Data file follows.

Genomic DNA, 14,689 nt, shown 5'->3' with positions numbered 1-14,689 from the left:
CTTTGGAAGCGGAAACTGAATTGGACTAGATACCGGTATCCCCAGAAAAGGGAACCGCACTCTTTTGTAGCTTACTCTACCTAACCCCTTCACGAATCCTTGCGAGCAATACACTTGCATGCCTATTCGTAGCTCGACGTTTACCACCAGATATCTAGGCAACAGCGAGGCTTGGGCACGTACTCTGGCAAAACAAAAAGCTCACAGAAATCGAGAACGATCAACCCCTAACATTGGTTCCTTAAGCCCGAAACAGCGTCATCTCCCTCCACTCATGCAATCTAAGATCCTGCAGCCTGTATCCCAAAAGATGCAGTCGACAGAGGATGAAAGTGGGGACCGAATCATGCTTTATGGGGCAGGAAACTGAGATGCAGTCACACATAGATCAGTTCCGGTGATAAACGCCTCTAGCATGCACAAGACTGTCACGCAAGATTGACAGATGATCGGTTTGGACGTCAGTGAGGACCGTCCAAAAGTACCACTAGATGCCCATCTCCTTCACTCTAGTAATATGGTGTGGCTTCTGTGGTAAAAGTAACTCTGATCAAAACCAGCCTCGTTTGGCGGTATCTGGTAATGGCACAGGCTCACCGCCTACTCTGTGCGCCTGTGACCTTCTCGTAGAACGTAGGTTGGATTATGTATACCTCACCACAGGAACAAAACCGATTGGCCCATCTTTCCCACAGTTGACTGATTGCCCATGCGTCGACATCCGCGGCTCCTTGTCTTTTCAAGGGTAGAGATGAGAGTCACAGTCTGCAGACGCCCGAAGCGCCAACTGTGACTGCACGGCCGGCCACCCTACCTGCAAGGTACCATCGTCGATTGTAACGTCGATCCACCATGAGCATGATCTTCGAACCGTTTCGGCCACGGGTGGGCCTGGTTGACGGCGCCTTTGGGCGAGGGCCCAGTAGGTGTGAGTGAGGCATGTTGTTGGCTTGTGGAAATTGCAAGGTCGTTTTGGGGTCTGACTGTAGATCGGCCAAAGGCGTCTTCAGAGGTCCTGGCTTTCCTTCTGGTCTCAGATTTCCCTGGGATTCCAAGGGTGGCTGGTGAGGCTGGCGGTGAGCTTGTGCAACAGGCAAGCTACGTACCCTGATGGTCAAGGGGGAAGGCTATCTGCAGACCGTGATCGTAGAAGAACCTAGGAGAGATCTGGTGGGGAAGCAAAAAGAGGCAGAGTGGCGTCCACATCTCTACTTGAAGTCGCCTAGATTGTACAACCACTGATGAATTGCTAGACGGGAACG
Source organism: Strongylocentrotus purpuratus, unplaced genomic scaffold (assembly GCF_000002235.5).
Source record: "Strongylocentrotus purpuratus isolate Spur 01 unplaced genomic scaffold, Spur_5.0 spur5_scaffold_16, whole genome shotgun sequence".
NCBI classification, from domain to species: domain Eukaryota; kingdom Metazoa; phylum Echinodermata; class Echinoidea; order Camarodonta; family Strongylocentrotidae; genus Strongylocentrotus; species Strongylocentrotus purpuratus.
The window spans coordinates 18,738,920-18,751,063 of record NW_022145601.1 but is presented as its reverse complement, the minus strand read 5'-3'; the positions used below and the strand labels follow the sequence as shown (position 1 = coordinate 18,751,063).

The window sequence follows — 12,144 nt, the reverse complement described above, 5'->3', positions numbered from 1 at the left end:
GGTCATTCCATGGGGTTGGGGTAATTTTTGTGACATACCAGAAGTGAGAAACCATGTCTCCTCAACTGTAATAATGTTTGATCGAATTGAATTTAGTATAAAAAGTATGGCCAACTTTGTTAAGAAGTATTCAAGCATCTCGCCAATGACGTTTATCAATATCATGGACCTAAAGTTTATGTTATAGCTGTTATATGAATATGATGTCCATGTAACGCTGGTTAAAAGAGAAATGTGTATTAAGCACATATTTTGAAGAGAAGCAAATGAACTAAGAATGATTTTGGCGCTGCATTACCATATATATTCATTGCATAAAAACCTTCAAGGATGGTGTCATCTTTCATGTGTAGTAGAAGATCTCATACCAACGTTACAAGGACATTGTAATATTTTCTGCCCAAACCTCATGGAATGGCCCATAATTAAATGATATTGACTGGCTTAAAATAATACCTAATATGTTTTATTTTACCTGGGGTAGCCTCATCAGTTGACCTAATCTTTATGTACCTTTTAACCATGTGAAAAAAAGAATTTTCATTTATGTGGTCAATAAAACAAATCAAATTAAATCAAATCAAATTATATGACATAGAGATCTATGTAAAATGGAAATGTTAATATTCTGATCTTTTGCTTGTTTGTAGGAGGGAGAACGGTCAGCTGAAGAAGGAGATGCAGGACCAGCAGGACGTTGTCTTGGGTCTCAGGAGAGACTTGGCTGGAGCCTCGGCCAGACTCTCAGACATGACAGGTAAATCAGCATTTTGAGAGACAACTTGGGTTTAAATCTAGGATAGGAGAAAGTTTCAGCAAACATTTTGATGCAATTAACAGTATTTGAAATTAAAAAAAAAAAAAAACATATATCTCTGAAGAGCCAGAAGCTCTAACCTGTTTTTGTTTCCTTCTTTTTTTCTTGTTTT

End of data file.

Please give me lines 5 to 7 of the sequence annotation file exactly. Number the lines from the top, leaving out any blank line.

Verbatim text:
NCBI classification, from domain to species: domain Eukaryota; kingdom Metazoa; phylum Echinodermata; class Echinoidea; order Camarodonta; family Strongylocentrotidae; genus Strongylocentrotus; species Strongylocentrotus purpuratus.
The window spans coordinates 18,738,920-18,751,063 of record NW_022145601.1 but is presented as its reverse complement, the minus strand read 5'-3'; the positions used below and the strand labels follow the sequence as shown (position 1 = coordinate 18,751,063).

The window sequence follows — 12,144 nt, the reverse complement described above, 5'->3', positions numbered from 1 at the left end: